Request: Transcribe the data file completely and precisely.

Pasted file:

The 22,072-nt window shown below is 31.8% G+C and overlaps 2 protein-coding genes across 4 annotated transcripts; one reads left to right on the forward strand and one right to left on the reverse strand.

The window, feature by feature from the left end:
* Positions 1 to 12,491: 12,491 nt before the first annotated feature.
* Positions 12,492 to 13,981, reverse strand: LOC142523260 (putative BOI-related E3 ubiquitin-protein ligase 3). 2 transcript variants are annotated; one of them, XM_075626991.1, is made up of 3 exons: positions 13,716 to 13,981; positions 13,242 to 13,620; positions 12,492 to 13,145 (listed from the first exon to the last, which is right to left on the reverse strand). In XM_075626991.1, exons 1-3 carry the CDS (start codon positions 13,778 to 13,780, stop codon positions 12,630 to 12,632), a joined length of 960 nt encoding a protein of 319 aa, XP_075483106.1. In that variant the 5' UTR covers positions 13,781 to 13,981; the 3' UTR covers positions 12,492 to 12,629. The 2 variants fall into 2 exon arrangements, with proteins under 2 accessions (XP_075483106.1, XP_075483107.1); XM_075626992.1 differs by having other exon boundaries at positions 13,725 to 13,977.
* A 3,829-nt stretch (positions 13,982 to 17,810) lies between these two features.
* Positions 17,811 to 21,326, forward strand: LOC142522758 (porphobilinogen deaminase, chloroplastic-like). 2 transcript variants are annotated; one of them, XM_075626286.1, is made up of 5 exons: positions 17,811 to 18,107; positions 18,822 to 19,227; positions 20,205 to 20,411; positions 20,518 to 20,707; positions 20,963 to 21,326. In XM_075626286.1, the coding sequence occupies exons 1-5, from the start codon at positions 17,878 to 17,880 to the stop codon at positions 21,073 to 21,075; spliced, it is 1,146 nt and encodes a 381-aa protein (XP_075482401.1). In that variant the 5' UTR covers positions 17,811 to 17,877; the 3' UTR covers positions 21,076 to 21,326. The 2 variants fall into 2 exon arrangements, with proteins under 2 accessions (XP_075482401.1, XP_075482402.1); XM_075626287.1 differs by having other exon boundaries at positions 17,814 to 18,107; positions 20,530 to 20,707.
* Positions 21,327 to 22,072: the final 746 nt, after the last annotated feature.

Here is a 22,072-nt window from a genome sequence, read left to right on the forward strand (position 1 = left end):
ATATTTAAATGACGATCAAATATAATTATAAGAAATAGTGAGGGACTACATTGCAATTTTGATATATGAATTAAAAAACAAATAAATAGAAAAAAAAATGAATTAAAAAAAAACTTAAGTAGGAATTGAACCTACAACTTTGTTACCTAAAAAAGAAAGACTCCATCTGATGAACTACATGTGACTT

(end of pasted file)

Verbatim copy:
The 22,072-nt window shown below is 31.8% G+C and overlaps 2 protein-coding genes across 4 annotated transcripts; one reads left to right on the forward strand and one right to left on the reverse strand.

The window, feature by feature from the left end:
* Positions 1 to 12,491: 12,491 nt before the first annotated feature.
* Positions 12,492 to 13,981, reverse strand: LOC142523260 (putative BOI-related E3 ubiquitin-protein ligase 3). 2 transcript variants are annotated; one of them, XM_075626991.1, is made up of 3 exons: positions 13,716 to 13,981; positions 13,242 to 13,620; positions 12,492 to 13,145 (listed from the first exon to the last, which is right to left on the reverse strand). In XM_075626991.1, exons 1-3 carry the CDS (start codon positions 13,778 to 13,780, stop codon positions 12,630 to 12,632), a joined length of 960 nt encoding a protein of 319 aa, XP_075483106.1. In that variant the 5' UTR covers positions 13,781 to 13,981; the 3' UTR covers positions 12,492 to 12,629. The 2 variants fall into 2 exon arrangements, with proteins under 2 accessions (XP_075483106.1, XP_075483107.1); XM_075626992.1 differs by having other exon boundaries at positions 13,725 to 13,977.
* A 3,829-nt stretch (positions 13,982 to 17,810) lies between these two features.
* Positions 17,811 to 21,326, forward strand: LOC142522758 (porphobilinogen deaminase, chloroplastic-like). 2 transcript variants are annotated; one of them, XM_075626286.1, is made up of 5 exons: positions 17,811 to 18,107; positions 18,822 to 19,227; positions 20,205 to 20,411; positions 20,518 to 20,707; positions 20,963 to 21,326. In XM_075626286.1, the coding sequence occupies exons 1-5, from the start codon at positions 17,878 to 17,880 to the stop codon at positions 21,073 to 21,075; spliced, it is 1,146 nt and encodes a 381-aa protein (XP_075482401.1). In that variant the 5' UTR covers positions 17,811 to 17,877; the 3' UTR covers positions 21,076 to 21,326. The 2 variants fall into 2 exon arrangements, with proteins under 2 accessions (XP_075482401.1, XP_075482402.1); XM_075626287.1 differs by having other exon boundaries at positions 17,814 to 18,107; positions 20,530 to 20,707.
* Positions 21,327 to 22,072: the final 746 nt, after the last annotated feature.

Here is a 22,072-nt window from a genome sequence, read left to right on the forward strand (position 1 = left end):
ATATTTAAATGACGATCAAATATAATTATAAGAAATAGTGAGGGACTACATTGCAATTTTGATATATGAATTAAAAAACAAATAAATAGAAAAAAAAATGAATTAAAAAAAAACTTAAGTAGGAATTGAACCTACAACTTTGTTACCTAAAAAAGAAAGACTCCATCTGATGAACTACATGTGACTT